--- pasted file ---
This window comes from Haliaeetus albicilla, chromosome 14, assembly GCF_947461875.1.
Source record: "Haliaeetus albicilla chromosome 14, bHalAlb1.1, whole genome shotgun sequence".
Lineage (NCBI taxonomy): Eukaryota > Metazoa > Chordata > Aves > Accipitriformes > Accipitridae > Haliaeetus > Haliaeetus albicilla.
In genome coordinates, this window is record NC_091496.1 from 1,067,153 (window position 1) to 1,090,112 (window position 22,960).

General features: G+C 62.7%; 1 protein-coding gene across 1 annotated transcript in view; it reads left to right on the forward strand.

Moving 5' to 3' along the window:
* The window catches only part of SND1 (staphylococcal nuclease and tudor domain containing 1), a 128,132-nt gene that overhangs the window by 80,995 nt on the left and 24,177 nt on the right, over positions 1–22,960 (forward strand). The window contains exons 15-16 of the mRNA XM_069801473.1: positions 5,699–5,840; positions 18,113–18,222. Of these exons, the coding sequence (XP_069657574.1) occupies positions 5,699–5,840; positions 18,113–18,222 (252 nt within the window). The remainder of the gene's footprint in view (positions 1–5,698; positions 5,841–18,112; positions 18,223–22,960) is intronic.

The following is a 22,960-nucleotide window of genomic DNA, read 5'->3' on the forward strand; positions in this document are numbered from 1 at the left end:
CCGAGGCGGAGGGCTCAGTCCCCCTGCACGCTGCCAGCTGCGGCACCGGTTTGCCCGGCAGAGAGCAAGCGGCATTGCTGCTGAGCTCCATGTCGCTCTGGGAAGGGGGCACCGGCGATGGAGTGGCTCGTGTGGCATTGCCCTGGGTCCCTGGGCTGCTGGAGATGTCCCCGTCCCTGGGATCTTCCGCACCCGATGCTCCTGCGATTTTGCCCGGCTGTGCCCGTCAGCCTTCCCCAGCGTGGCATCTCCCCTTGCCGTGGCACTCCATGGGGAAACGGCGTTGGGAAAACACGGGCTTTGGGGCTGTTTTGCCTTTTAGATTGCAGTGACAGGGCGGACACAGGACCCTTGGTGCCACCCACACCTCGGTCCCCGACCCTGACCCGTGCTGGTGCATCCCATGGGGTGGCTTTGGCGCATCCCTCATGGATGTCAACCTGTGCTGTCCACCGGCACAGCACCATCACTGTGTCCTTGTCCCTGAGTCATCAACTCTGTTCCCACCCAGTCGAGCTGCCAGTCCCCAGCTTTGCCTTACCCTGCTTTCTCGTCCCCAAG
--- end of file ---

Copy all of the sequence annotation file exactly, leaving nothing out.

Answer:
This window comes from Haliaeetus albicilla, chromosome 14, assembly GCF_947461875.1.
Source record: "Haliaeetus albicilla chromosome 14, bHalAlb1.1, whole genome shotgun sequence".
Lineage (NCBI taxonomy): Eukaryota > Metazoa > Chordata > Aves > Accipitriformes > Accipitridae > Haliaeetus > Haliaeetus albicilla.
In genome coordinates, this window is record NC_091496.1 from 1,067,153 (window position 1) to 1,090,112 (window position 22,960).

General features: G+C 62.7%; 1 protein-coding gene across 1 annotated transcript in view; it reads left to right on the forward strand.

Moving 5' to 3' along the window:
* The window catches only part of SND1 (staphylococcal nuclease and tudor domain containing 1), a 128,132-nt gene that overhangs the window by 80,995 nt on the left and 24,177 nt on the right, over positions 1–22,960 (forward strand). The window contains exons 15-16 of the mRNA XM_069801473.1: positions 5,699–5,840; positions 18,113–18,222. Of these exons, the coding sequence (XP_069657574.1) occupies positions 5,699–5,840; positions 18,113–18,222 (252 nt within the window). The remainder of the gene's footprint in view (positions 1–5,698; positions 5,841–18,112; positions 18,223–22,960) is intronic.

The following is a 22,960-nucleotide window of genomic DNA, read 5'->3' on the forward strand; positions in this document are numbered from 1 at the left end:
CCGAGGCGGAGGGCTCAGTCCCCCTGCACGCTGCCAGCTGCGGCACCGGTTTGCCCGGCAGAGAGCAAGCGGCATTGCTGCTGAGCTCCATGTCGCTCTGGGAAGGGGGCACCGGCGATGGAGTGGCTCGTGTGGCATTGCCCTGGGTCCCTGGGCTGCTGGAGATGTCCCCGTCCCTGGGATCTTCCGCACCCGATGCTCCTGCGATTTTGCCCGGCTGTGCCCGTCAGCCTTCCCCAGCGTGGCATCTCCCCTTGCCGTGGCACTCCATGGGGAAACGGCGTTGGGAAAACACGGGCTTTGGGGCTGTTTTGCCTTTTAGATTGCAGTGACAGGGCGGACACAGGACCCTTGGTGCCACCCACACCTCGGTCCCCGACCCTGACCCGTGCTGGTGCATCCCATGGGGTGGCTTTGGCGCATCCCTCATGGATGTCAACCTGTGCTGTCCACCGGCACAGCACCATCACTGTGTCCTTGTCCCTGAGTCATCAACTCTGTTCCCACCCAGTCGAGCTGCCAGTCCCCAGCTTTGCCTTACCCTGCTTTCTCGTCCCCAAG